As of Thursday, December 13, 2018
TONASKET - A student at Tonasket School District has been diagnosed with Pertussis- commonly known as whooping cough.
In a letter sent to parents earlier this week, school officials said school administration and the school nurse are working closely with the Okanogan County Public Health District to control the spread.
"Pertussis is a highly contagious disease spread through droplets coughed or sneezed into the air and/or onto surfaces," the letter said. "Pertussis starts with a cough which becomes much worse over 1-2 weeks."
Tonasket School District Superintendent Steve McCullough could not be reached immediately for comment.
The Tonasket case comes about two weeks after Oroville School District announced a student had been diagnosed with the disease.
"As you might figure, Pertussis is not unique to Oroville or specific to school districts," Oroville School District Superintendent Jeff Hardesty. "It can be contracted in public and or private spaces. It is my understanding that there has been only one confirmed case in the Oroville area and our district role has been to proactively communicate information with family's as a preventative measure.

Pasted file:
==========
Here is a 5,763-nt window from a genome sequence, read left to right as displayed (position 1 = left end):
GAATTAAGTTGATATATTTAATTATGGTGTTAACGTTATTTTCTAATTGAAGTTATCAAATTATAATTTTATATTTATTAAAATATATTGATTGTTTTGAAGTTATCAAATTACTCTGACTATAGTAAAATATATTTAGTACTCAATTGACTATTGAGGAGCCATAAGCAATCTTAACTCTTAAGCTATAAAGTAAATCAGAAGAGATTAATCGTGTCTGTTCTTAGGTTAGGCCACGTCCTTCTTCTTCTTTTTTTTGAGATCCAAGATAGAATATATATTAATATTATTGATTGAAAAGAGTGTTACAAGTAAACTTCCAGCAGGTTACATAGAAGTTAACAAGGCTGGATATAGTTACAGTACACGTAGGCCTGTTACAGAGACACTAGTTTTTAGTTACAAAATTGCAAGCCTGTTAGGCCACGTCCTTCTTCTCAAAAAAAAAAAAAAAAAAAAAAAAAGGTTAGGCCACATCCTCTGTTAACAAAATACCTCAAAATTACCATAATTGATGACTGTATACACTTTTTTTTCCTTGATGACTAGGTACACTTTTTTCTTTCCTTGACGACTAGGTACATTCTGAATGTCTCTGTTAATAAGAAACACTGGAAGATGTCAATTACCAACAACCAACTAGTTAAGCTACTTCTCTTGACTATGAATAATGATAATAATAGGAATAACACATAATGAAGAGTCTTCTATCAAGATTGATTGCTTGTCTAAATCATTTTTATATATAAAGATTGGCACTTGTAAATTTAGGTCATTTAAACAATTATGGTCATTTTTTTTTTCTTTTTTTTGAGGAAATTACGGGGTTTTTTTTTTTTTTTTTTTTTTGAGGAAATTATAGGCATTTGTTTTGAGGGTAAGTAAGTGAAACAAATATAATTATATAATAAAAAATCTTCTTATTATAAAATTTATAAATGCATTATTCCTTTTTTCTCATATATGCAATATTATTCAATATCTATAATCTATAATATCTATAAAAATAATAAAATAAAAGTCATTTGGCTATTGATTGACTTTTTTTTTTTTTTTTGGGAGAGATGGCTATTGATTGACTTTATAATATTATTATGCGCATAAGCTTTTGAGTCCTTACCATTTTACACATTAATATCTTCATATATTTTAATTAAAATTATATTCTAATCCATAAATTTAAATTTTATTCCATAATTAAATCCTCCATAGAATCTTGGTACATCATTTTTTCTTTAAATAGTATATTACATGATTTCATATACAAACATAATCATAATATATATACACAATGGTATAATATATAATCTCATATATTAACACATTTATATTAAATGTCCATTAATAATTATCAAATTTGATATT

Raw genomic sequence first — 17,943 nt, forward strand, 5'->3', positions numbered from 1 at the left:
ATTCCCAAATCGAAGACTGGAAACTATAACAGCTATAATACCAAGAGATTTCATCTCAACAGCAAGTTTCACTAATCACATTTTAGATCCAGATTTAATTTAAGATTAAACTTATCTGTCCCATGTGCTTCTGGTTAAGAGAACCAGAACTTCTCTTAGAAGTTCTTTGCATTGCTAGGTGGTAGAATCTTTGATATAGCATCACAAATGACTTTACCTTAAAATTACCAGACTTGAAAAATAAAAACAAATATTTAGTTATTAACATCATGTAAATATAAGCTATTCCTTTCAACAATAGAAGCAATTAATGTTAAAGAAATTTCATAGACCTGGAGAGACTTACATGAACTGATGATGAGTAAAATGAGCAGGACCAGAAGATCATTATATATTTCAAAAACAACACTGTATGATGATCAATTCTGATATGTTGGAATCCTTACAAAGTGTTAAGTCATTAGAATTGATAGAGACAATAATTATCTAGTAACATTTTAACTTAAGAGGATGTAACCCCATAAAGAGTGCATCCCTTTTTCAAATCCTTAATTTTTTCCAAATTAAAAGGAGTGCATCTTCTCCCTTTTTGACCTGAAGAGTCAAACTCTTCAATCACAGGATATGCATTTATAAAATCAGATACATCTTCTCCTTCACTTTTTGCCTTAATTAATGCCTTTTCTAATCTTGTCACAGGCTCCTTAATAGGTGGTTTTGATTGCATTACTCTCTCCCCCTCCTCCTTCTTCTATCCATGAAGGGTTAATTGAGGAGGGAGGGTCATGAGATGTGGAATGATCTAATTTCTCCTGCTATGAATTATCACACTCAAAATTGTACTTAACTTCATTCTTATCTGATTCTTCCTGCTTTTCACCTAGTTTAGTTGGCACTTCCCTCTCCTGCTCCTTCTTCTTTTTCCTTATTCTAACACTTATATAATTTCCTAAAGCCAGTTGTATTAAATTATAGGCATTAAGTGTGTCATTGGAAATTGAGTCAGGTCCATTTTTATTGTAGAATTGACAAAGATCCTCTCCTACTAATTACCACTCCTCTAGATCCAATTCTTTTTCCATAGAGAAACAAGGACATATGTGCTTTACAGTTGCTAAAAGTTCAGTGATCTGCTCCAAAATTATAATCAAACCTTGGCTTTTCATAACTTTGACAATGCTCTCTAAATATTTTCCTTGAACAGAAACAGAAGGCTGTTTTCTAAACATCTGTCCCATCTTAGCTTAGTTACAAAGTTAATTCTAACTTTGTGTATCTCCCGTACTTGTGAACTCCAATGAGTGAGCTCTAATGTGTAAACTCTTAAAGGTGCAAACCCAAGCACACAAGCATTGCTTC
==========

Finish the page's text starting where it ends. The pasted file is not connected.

"Okanogan County Public Health District is an important resource for helping to address and mitigate illnesses such as Pertussis and we have been in communication with them, as I am sure other districts along with health clinics have been as well," he said. "I do think it is important to note that, like with every flu and cold season, our practice has been to be extra vigilant in communicating with parents and with exercising cleaning routines. Cover your cough, wash your hands and stay home if you're sick."
Pertussis is a highly contagious disease spread through droplets coughed or sneezed into the air and/or onto surfaces. Pertussis starts with a cough that becomes much worse over one-to-two weeks. Coughing sounds like a long series of rapid coughs (coughing fits) followed by a whooping or "air-sucking" noise, according to health officials. Very young infants and adults may not develop the "whoop." There is generally no or only a slight fever. People with Pertussis may cough followed by vomiting, turning blue or difficulty catching their breath.
“It is cold and flu season and we are starting to see the typical variety of illnesses, however, we felt it is important to make you aware of a case of Pertussis being discovered in our school system,” a statement from Oroville School District said. “If you have further concerns regarding Pertussis or questions on vaccinations contact your doctor.”
More information about Pertussis can be found here.